The earth has become small, and on it hops the Last Man, who makes everything small. His species is ineradicable as the flea; the Last Man lives longest.
“We have discovered happiness” — say the Last Men, and they blink.
They have left the regions where it is hard to live; for they need warmth. One still loves one’s neighbor and rubs against him; for one needs warmth.
Turning ill and being distrustful, they consider sinful: they walk warily. He is a fool who still stumbles over stones or men!
A little poison now and then: that makes for pleasant dreams. And much poison at the end for a pleasant death.
One still works, for work is a pastime. But one is careful lest the pastime should hurt one.
One no longer becomes poor or rich; both are too burdensome. Who still wants to rule? Who still wants to obey? Both are too burdensome.
No shepherd, and one herd! Everyone wants the same; everyone is the same: he who feels differently goes voluntarily into the madhouse.
‘Formerly all the world was insane,’ — say the subtlest of them, and they blink.
They are clever and know all that has happened: so there is no end to their derision. People still quarrel, but are soon reconciled — otherwise it upsets their stomachs.
They have their little pleasures for the day, and their little pleasures for the night, but they have a regard for health.
‘We have discovered happiness,’ — say the Last Men, and they blink.”
The Last Men have lost their inspiration, their sense of artistry, their creativity. Even Francis Fukuyama, in his own magnum opus, “The End of History and the Last Man,” often known as the height of post-Cold War triumphalism, acknowledged that the fear of this pitiable creature may be enough to re-start the engine of history. This often overlooked element of his thinking actually raises much more interesting and profound questions than the rest of his Hegelian via Kojeve work. Note this,
The life of the last men is one of physical security and material plenty, precisely what Western politicians are fond of promising their electorates…
…Should we fear that we will be both happy and satisfied with our situation, no longer human beings but animals of the species homo sapiens?”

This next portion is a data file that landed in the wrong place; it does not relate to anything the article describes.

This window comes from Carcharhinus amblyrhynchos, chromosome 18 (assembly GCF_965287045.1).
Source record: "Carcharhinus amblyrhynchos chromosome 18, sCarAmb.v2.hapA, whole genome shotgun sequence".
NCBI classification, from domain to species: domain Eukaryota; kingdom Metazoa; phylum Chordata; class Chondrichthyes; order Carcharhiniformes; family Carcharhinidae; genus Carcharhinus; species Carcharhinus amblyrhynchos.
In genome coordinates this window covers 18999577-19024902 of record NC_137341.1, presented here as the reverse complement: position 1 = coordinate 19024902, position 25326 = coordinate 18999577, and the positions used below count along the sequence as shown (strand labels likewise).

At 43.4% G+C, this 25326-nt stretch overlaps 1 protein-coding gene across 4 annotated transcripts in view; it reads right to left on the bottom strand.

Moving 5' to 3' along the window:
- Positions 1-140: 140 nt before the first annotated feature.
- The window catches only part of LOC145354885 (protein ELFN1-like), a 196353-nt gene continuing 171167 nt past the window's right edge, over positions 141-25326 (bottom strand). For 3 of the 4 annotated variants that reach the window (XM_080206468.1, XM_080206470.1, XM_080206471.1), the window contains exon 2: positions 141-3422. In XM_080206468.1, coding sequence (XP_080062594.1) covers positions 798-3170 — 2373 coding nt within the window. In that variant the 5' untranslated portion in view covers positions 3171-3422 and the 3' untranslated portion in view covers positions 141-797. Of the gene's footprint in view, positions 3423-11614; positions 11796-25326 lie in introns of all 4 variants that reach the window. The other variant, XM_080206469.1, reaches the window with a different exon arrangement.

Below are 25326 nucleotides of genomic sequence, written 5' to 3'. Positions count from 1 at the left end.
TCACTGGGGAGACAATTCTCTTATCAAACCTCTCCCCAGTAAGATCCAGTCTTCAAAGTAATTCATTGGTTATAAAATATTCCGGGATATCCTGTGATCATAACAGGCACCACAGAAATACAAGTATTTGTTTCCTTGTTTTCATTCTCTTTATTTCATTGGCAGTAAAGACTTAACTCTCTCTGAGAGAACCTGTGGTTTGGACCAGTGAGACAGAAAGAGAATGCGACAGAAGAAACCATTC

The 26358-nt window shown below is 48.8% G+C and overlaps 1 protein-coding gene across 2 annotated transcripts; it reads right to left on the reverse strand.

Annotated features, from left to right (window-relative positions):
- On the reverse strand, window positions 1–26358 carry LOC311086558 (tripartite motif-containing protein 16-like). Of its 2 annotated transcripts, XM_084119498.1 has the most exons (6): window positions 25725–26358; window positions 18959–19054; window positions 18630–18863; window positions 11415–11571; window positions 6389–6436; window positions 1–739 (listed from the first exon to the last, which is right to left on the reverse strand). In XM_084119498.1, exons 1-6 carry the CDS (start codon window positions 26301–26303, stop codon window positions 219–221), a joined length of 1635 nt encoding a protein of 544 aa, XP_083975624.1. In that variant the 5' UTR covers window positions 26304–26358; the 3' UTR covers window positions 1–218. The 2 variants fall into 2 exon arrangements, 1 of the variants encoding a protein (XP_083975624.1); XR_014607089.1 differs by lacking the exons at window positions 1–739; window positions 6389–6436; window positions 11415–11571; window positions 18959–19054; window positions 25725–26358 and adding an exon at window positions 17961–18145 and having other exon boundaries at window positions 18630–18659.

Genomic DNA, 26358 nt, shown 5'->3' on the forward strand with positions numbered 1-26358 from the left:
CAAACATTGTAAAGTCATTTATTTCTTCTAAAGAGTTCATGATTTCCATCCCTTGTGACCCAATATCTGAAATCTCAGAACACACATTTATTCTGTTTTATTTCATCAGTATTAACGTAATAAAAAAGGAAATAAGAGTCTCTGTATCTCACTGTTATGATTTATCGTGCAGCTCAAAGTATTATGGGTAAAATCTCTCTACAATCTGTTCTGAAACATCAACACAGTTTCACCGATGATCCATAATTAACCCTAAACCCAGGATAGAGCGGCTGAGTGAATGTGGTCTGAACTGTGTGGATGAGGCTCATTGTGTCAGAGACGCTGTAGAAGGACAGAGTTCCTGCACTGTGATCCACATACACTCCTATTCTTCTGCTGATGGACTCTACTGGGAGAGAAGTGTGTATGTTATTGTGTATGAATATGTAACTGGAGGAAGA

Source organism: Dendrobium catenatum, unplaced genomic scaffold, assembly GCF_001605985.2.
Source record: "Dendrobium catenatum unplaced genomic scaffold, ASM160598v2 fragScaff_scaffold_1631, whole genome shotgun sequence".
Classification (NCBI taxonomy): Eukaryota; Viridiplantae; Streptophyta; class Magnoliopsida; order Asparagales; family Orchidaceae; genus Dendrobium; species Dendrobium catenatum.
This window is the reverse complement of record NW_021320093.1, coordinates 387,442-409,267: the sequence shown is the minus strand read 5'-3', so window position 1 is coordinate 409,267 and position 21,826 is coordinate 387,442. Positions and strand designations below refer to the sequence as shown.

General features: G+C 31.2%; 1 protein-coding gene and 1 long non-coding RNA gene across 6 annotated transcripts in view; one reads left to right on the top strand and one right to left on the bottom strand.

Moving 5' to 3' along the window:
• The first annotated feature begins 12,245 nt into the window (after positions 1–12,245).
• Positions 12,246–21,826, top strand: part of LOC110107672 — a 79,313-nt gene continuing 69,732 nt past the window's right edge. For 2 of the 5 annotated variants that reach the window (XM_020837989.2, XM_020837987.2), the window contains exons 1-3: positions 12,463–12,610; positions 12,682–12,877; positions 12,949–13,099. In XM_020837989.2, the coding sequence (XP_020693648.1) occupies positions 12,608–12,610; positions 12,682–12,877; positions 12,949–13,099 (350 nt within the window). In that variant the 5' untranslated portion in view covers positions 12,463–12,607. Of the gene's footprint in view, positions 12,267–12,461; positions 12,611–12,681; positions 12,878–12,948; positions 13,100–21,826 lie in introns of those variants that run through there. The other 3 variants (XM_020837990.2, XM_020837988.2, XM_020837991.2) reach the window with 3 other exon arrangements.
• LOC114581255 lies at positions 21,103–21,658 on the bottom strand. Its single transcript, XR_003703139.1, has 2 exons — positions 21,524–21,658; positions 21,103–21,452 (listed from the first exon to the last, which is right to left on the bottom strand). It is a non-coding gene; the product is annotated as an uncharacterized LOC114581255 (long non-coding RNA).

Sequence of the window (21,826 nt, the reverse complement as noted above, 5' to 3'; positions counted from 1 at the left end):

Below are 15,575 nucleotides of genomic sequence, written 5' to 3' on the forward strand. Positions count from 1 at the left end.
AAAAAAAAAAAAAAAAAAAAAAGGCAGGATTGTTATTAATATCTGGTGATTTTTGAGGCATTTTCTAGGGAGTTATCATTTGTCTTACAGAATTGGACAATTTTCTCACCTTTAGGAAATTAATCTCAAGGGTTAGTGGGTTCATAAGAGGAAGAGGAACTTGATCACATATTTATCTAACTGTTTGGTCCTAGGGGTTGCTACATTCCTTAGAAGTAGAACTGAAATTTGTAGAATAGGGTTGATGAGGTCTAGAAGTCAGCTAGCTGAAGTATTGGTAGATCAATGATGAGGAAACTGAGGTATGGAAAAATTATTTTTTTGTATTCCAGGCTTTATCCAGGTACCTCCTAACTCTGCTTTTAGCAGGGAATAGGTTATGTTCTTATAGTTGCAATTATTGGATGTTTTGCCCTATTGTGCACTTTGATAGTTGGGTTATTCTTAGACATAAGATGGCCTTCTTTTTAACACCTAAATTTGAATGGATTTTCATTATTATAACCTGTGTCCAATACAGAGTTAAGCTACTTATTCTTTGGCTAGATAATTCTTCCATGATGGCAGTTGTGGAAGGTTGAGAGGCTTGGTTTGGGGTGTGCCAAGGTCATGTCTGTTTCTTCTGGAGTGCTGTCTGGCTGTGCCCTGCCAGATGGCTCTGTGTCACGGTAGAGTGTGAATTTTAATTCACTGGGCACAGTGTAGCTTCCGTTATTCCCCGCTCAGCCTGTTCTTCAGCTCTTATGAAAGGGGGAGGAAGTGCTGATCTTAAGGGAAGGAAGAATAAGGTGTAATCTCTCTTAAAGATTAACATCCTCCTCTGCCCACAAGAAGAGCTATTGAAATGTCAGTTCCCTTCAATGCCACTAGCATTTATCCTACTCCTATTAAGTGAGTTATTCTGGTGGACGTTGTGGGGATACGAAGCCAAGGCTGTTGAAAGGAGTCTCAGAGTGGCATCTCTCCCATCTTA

This is a serious warning regarding the end state of liberal, capitalist democracy as exemplified in Europe and, increasingly, in the U.S. It also raises serious questions about the quality of Statesmanship the West can look forward to in the future. Indeed, with the increasing challenge to the Western order raised by authoritarian capitalist states like Russia and China as well as the clear process of breakdown of the Westphalian state system, the need for Statesmanship has not been greater since the collapse of the Soviet Union, now nearly a quarter of a century ago.
It is not common to think of Statesman as artists. Usually Statesmen are conceived as simple politicians that may share characteristics with a sports coach at best or a talented bureaucrat. Yet, these types of figures are typically tethered to the status quo. Artists, by contrast, can exist and transcend their merely corporeal limitations. They leave monuments to posterity in their sculpture, their paintings, poems, novels, and architecture. The greatest of them leave even establish new horizons for future generations to explore. Isn’t this what Homer or Dante did? Or what Da Vinci and Michelangelo did. They used their creativity to shape inert objects and create things of such staggering aesthetic value that even centuries later, they have yet to be eclipsed. Though it can arguably be said that in the true long duree, this will fade.